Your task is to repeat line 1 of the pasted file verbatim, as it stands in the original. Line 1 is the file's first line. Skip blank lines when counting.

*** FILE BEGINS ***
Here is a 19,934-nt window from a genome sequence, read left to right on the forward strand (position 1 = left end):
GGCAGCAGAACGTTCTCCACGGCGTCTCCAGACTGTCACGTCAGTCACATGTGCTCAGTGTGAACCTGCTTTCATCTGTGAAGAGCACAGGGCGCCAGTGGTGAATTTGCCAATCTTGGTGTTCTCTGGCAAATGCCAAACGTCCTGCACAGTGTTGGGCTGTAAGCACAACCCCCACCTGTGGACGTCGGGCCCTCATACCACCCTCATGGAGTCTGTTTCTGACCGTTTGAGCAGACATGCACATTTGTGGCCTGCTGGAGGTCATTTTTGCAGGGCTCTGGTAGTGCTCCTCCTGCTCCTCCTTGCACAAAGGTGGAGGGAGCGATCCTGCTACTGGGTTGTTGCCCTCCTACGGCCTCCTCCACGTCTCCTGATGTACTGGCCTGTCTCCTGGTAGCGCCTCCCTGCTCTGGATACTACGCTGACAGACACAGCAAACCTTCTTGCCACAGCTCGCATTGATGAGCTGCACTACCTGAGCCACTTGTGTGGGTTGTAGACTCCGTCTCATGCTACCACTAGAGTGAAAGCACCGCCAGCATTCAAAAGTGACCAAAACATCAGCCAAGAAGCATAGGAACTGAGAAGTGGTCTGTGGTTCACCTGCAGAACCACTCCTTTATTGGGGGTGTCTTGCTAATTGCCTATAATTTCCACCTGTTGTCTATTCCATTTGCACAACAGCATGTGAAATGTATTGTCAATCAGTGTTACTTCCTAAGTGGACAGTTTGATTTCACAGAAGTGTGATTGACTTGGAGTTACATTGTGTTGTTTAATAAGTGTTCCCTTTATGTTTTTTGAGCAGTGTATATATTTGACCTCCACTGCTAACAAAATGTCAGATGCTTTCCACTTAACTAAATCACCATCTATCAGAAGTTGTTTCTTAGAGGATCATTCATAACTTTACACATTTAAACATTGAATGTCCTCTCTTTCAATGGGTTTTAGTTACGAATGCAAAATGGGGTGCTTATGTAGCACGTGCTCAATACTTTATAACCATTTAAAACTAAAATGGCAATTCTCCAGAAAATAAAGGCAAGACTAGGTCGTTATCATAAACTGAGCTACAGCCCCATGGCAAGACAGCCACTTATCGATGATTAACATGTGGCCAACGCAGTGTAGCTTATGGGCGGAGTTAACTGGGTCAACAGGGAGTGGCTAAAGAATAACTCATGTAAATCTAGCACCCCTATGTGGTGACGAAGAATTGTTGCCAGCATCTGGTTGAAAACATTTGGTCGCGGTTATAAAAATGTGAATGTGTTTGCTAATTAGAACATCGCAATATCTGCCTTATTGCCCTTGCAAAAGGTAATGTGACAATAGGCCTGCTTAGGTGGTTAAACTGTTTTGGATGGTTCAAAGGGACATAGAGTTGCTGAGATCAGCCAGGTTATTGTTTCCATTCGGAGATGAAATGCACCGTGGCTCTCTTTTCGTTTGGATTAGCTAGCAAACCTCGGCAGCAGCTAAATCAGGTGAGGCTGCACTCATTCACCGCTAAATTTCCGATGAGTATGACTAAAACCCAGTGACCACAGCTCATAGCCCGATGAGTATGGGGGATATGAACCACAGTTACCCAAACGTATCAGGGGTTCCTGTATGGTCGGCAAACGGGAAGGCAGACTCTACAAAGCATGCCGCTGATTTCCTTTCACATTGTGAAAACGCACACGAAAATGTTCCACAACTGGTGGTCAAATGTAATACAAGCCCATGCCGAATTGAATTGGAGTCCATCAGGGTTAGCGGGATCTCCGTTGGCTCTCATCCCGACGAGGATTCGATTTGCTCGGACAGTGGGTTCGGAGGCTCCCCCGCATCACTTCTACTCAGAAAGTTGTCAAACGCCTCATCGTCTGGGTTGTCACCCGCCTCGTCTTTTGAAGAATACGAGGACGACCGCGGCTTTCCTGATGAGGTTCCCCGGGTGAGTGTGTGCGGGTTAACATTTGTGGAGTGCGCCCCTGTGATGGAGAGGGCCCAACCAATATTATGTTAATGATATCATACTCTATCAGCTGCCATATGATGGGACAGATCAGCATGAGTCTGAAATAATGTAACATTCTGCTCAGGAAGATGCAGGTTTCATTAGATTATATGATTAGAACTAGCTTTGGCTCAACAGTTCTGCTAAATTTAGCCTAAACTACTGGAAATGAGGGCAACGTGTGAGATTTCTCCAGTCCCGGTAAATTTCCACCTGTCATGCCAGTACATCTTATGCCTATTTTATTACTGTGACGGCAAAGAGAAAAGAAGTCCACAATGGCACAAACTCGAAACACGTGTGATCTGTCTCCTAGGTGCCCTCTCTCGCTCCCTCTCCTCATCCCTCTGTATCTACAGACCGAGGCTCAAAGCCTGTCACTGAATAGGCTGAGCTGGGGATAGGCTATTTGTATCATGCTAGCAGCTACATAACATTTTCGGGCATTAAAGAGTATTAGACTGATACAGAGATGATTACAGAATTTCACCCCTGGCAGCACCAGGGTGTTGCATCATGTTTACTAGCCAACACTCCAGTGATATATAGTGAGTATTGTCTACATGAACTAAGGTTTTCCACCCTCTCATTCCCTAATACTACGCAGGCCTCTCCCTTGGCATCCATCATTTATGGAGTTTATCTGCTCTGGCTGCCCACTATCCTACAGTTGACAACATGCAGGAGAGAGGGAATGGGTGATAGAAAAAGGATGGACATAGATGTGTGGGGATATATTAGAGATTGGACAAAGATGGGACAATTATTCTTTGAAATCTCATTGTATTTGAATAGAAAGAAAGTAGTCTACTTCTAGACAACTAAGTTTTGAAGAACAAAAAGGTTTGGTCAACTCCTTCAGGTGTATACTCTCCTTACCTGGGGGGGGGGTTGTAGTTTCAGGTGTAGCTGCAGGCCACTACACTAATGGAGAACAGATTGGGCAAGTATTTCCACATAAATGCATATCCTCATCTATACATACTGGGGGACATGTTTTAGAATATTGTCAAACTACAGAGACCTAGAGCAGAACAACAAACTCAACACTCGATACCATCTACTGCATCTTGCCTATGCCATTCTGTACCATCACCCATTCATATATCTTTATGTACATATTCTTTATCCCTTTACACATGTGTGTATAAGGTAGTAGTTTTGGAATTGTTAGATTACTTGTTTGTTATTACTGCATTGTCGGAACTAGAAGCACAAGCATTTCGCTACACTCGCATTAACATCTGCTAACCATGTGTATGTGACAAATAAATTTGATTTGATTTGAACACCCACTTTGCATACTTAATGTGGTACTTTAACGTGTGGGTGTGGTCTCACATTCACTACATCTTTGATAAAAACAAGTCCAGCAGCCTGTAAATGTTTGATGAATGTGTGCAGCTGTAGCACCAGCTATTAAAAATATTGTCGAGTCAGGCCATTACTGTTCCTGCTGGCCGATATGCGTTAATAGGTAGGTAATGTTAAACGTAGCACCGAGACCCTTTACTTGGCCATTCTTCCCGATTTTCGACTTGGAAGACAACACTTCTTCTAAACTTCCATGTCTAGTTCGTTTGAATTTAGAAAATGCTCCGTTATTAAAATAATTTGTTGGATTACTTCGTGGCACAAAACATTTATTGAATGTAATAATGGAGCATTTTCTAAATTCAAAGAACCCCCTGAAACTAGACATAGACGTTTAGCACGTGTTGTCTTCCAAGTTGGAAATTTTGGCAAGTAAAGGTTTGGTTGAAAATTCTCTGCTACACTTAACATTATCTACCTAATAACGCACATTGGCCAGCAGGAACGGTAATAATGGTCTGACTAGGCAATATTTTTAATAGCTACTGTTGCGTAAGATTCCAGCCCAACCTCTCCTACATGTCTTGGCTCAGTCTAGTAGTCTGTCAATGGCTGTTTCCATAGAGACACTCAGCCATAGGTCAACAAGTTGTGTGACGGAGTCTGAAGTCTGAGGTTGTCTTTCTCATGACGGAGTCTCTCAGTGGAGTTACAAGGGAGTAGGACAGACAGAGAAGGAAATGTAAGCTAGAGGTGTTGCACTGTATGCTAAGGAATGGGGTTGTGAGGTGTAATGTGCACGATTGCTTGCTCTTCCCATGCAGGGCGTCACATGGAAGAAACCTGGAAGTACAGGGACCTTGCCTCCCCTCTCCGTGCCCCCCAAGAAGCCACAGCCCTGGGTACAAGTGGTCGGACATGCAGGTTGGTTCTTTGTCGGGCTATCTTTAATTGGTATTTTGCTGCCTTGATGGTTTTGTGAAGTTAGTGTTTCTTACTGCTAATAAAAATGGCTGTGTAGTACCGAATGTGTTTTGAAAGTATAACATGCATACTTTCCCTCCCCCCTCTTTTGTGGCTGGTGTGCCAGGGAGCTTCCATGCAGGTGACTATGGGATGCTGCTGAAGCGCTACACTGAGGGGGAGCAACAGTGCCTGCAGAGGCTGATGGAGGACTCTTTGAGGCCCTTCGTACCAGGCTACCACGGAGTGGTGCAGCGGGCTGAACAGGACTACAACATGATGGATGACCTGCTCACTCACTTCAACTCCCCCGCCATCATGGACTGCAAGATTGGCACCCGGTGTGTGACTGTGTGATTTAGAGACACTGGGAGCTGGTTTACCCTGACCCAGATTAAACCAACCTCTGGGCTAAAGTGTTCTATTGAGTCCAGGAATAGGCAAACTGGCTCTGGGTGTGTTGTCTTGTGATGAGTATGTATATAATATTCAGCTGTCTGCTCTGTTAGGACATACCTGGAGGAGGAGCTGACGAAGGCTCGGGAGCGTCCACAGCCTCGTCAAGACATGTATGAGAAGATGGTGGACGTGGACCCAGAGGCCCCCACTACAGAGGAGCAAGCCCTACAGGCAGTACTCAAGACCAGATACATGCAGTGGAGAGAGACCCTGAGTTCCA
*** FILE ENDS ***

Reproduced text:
Here is a 19,934-nt window from a genome sequence, read left to right on the forward strand (position 1 = left end):